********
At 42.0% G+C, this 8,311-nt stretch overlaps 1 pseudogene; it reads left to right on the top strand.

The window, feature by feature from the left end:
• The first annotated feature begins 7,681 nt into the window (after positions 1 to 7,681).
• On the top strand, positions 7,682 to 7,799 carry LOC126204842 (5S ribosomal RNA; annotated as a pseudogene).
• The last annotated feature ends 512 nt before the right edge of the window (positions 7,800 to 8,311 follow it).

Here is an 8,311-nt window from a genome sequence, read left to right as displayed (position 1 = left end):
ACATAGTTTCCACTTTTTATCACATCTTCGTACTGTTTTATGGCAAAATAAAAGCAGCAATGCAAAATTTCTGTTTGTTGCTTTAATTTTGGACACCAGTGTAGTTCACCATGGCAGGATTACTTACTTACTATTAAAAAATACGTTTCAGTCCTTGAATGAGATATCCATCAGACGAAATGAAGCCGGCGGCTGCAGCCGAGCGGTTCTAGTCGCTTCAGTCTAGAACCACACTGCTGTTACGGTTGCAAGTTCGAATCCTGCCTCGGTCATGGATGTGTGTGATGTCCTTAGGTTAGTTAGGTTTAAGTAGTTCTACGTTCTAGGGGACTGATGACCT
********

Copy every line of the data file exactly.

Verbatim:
At 42.0% G+C, this 8,311-nt stretch overlaps 1 pseudogene; it reads left to right on the top strand.

The window, feature by feature from the left end:
• The first annotated feature begins 7,681 nt into the window (after positions 1 to 7,681).
• On the top strand, positions 7,682 to 7,799 carry LOC126204842 (5S ribosomal RNA; annotated as a pseudogene).
• The last annotated feature ends 512 nt before the right edge of the window (positions 7,800 to 8,311 follow it).

Here is an 8,311-nt window from a genome sequence, read left to right as displayed (position 1 = left end):
ACATAGTTTCCACTTTTTATCACATCTTCGTACTGTTTTATGGCAAAATAAAAGCAGCAATGCAAAATTTCTGTTTGTTGCTTTAATTTTGGACACCAGTGTAGTTCACCATGGCAGGATTACTTACTTACTATTAAAAAATACGTTTCAGTCCTTGAATGAGATATCCATCAGACGAAATGAAGCCGGCGGCTGCAGCCGAGCGGTTCTAGTCGCTTCAGTCTAGAACCACACTGCTGTTACGGTTGCAAGTTCGAATCCTGCCTCGGTCATGGATGTGTGTGATGTCCTTAGGTTAGTTAGGTTTAAGTAGTTCTACGTTCTAGGGGACTGATGACCT